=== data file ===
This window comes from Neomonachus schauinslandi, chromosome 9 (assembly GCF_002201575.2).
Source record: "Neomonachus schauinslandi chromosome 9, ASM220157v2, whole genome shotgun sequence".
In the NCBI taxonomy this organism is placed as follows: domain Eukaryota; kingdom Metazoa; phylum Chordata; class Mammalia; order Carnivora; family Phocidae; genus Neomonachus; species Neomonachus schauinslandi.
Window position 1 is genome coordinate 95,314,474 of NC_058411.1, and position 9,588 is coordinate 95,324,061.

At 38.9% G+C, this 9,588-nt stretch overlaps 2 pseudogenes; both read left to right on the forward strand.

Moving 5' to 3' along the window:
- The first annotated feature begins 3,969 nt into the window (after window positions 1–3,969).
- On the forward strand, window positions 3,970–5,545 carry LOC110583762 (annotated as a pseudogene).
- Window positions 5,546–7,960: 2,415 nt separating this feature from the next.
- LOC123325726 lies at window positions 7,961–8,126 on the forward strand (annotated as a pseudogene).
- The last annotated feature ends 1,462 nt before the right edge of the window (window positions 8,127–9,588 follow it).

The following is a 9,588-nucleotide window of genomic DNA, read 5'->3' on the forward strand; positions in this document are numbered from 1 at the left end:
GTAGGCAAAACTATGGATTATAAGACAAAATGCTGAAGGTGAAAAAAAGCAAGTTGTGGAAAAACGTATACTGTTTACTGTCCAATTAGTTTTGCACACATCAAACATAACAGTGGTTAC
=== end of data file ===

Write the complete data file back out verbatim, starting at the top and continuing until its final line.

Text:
This window comes from Neomonachus schauinslandi, chromosome 9 (assembly GCF_002201575.2).
Source record: "Neomonachus schauinslandi chromosome 9, ASM220157v2, whole genome shotgun sequence".
In the NCBI taxonomy this organism is placed as follows: domain Eukaryota; kingdom Metazoa; phylum Chordata; class Mammalia; order Carnivora; family Phocidae; genus Neomonachus; species Neomonachus schauinslandi.
Window position 1 is genome coordinate 95,314,474 of NC_058411.1, and position 9,588 is coordinate 95,324,061.

At 38.9% G+C, this 9,588-nt stretch overlaps 2 pseudogenes; both read left to right on the forward strand.

Moving 5' to 3' along the window:
- The first annotated feature begins 3,969 nt into the window (after window positions 1–3,969).
- On the forward strand, window positions 3,970–5,545 carry LOC110583762 (annotated as a pseudogene).
- Window positions 5,546–7,960: 2,415 nt separating this feature from the next.
- LOC123325726 lies at window positions 7,961–8,126 on the forward strand (annotated as a pseudogene).
- The last annotated feature ends 1,462 nt before the right edge of the window (window positions 8,127–9,588 follow it).

The following is a 9,588-nucleotide window of genomic DNA, read 5'->3' on the forward strand; positions in this document are numbered from 1 at the left end:
GTAGGCAAAACTATGGATTATAAGACAAAATGCTGAAGGTGAAAAAAAGCAAGTTGTGGAAAAACGTATACTGTTTACTGTCCAATTAGTTTTGCACACATCAAACATAACAGTGGTTAC